Laney Keating is a troubled teen questioning her sexuality while battling bullies and a severe drug addition. She just wants to successfully make it to college so that she can start completely over with a fresh slate. That’s the bottom line, however, that doesn’t even begin to touch the contorted sort of life she leads. Still reeling from her mother’s suicide, Laney becomes intensely close with two individuals: Armin and Blythe. After finding out the details of her sordid story, the two agree to help her get back at those that hurt her so she can finally get the revenge she’s been dying for for so long.
‘I am not the heroine of this story. And I’m not trying to be cute. It’s the truth. I’m diagnosed borderline and seriously fucked-up. I hold grudges. I bottle my hate until it ferments into poison, and then I get high off the fumes.’
First and foremost, Black Iris is one seriously dark and twisted thrill-ride of a tale. With a sense of being on a rollercoaster whipping you to and fro, the story throws us back in the past and forward into the future with each alternating chapter, slowly uncovering the facts of what caused Laney to become the sort of person she is. It’s such a thoroughly absorbing and well-written tale that keeping your facts straight isn’t ever a chore. And speaking of well-written, this book is simply sublime. Leah Raeder sees this world from a different perspective than the rest of us mere mortals. She sees this world in vibrant colors and intense detail and has the poetic ability to bring it to life for the rest of us.
‘I don’t categorize people by who I’m allowed to like and who I’m allowed to love. Love doesn’t fit into boxes like that. It’s blurry, slippery, quantum. It’s only limited by our perceptions and before we slap a label on it and cram it into some category, everything is possible.’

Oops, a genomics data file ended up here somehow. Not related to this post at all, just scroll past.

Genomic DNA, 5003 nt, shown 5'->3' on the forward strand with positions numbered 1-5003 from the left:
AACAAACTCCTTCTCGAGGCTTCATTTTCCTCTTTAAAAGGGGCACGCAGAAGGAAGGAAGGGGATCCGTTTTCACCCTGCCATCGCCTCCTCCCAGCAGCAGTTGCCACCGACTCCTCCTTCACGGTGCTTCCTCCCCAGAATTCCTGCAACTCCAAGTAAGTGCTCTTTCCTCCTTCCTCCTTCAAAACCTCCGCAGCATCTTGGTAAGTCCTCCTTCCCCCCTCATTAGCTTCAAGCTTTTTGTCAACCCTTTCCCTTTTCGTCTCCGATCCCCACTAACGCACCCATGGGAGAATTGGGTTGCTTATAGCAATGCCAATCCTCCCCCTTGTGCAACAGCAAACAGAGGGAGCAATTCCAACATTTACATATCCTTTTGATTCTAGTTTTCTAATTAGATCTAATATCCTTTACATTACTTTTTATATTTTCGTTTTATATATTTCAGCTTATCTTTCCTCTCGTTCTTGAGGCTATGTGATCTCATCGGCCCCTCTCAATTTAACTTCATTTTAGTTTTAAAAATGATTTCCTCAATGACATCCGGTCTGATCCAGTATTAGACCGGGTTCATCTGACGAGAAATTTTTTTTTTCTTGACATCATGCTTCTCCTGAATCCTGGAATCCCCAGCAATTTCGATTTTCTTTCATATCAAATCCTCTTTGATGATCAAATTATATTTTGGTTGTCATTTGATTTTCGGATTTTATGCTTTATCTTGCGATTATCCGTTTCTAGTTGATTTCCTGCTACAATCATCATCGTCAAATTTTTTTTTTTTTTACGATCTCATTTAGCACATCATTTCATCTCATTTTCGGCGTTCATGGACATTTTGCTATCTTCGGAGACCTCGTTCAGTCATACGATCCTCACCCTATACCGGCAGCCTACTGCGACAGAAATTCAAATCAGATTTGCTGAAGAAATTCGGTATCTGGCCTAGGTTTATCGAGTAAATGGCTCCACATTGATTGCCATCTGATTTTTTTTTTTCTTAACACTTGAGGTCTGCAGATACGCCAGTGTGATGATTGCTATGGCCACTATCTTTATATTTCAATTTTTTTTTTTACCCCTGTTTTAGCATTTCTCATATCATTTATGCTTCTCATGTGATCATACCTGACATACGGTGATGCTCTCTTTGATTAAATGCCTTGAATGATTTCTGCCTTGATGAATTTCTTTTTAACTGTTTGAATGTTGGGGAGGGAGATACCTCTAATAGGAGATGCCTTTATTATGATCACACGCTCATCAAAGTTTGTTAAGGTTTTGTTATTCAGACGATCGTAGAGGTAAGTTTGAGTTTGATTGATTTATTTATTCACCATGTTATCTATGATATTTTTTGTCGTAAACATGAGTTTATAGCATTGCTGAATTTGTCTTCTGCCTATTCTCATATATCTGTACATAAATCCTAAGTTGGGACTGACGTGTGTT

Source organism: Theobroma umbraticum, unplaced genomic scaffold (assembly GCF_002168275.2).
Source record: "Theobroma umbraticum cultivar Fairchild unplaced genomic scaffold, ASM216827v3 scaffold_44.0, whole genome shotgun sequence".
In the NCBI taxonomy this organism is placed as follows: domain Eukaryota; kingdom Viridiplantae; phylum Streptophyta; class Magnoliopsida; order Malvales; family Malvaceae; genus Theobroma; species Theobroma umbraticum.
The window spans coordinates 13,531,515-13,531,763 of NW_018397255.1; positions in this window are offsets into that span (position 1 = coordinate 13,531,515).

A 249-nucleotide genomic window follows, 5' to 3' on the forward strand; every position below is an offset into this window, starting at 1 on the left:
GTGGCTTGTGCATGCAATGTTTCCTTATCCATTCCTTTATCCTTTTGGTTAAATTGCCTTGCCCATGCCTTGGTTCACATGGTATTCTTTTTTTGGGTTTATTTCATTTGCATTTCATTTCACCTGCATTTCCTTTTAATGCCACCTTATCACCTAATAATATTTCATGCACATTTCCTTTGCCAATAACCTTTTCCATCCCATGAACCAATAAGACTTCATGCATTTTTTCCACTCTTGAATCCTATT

This book touches on a lot of severely dark aspects of life such as excessive drug use, mental illnesses such as depression and mania and not only the personal effects but how it manages to effect everyone in your life. It also tackles bullying, self-denigration and learning to come to terms with your sexuality despite it not being ‘the norm’. Revenge is a central part of the story as well and I loved how unrepentant Laney is about taking it, regardless of any ramifications. Her actions might not have been the easiest to understand or even to stomach, but her raw brutality still managed to be profound.
Black Iris may not be for everyone because its crudely savage and Laney remains remorseless to the very end without your quintessential self-realization over all the wrong that was done. But that crudeness is what completely ensnared me, shocked me and by the end left me completely stupefied (in the best way possible).
I received this book free from Goodreads First Reads in exchange for an honest review. This does not affect my opinion of the book or the content of my review....more
A copy of Tampa was provided to me by Ecco/HarperCollins for review purposes.
'The rage of lust was like an IV drip in my veins; I felt it beginning toA copy of Tampa was provided to me by Ecco/HarperCollins for review purposes.
'The rage of lust was like an IV drip in my veins; I felt it beginning to spread inside me with the helpless awareness of someone realizing she's been slipped a drug.'